Boots introduces compostable pharmacy bags after plastics backlash
Boots is switching its plastic pharmacy bags to compostable alternatives made using potato starch, after customers began returning plastic bags and voicing their anger on social media this summer.
The health and beauty retailer first introduced plastic bags to pharmacies earlier this year, after switching to a central distribution model for around 8% of its pharmacy orders. The remaining 92% of orders, prepared in stores locally, continued to be bagged in paper.
This move attracted the ire of customers, with some returning their plastic bags to stores in protest and claiming that the packaging was inconsistent with Boots’ commitments under WRAP’s UK Plastics Pact. In response, Boots said plastic bags were being used for items that were “bulkier” or “travelling longer distances” as they are more durable than paper.
Now, Boots has announced that it has developed an alternative to plastic bags for pharmacy orders prepared at its central dispensing facility in Preston. The new packaging is made from potato starch and purports to be 100% compostable. To ensure they are disposed of correctly, Boots is encouraging customers to use the new bags as lines for their food waste bins.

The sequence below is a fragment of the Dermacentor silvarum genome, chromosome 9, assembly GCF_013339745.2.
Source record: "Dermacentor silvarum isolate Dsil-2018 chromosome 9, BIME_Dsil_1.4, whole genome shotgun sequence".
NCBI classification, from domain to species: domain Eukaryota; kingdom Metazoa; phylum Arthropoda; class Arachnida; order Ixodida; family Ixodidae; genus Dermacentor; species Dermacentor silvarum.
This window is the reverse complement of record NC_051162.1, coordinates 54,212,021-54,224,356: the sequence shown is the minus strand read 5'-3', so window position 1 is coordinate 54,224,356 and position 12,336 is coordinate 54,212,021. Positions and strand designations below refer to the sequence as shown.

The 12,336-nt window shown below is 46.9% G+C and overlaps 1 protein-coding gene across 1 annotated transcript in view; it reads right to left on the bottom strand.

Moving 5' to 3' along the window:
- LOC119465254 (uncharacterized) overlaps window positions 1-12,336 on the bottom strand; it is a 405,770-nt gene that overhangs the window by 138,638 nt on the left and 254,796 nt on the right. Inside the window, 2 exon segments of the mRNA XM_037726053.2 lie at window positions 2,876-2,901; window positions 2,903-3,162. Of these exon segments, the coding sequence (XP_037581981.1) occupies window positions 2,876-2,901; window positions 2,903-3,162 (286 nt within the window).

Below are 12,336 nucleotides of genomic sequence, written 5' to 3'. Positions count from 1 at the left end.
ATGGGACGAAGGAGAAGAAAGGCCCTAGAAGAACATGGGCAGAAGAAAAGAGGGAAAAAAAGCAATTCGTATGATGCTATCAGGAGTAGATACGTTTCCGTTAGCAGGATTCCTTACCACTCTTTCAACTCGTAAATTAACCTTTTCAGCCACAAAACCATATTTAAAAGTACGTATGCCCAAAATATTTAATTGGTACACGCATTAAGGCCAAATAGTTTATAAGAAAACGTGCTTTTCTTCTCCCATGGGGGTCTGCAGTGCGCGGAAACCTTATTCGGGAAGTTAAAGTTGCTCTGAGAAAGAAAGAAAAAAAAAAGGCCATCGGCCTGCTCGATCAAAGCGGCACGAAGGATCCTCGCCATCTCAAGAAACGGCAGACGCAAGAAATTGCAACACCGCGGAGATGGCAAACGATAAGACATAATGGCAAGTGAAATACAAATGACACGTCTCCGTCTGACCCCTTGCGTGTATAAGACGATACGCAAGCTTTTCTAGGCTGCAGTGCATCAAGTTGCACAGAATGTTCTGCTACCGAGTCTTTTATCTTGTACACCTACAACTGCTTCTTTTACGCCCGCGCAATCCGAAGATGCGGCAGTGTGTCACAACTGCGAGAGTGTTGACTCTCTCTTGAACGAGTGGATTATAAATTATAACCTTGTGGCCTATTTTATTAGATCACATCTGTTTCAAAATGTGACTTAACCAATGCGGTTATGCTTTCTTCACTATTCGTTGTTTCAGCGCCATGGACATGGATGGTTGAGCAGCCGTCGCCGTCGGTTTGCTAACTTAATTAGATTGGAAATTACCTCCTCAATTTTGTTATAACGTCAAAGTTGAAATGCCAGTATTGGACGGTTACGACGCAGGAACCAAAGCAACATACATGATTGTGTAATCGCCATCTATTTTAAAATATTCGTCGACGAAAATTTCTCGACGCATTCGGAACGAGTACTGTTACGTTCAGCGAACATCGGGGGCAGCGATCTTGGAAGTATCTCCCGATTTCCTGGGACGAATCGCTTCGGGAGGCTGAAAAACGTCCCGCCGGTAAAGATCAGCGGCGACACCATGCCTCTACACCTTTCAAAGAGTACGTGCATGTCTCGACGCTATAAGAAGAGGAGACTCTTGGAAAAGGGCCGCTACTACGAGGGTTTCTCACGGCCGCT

The first of the new bags will be sent out this month, with Boots estimating that It will distribute more than 10 million compostable alternatives between March 2020 and March 2021. Its central dispensing pharmacy, which will use the bags, now covers around 10% of all Boots pharmacy orders.
“At the start of this year, our customers told us they didn’t want to receive their medicines in plastic bags and we have been testing alternative materials for some time,” Boots UK’s pharmacy director Richard Bradley said. “So we are thrilled that our new compostable bags allow us to continue to deliver medicines to patients in a way that is safe, clean and dry, whilst helping to reduce our reliance on conventional plastic.”
Boots has already removed single-use plastic carrier bags from the checkouts of its 2,465 UK stores, replacing them with non-bleached paper alternatives.
Earlier this month, the retailer additionally revealed that it will use 149 tonnes less plastic packaging to house its range of Christmas gifts this year than it did in 2018. Other retailers currently advertising plastic-free Christmas products include the likes of Selfridges, John Lewis & Partners and Iceland.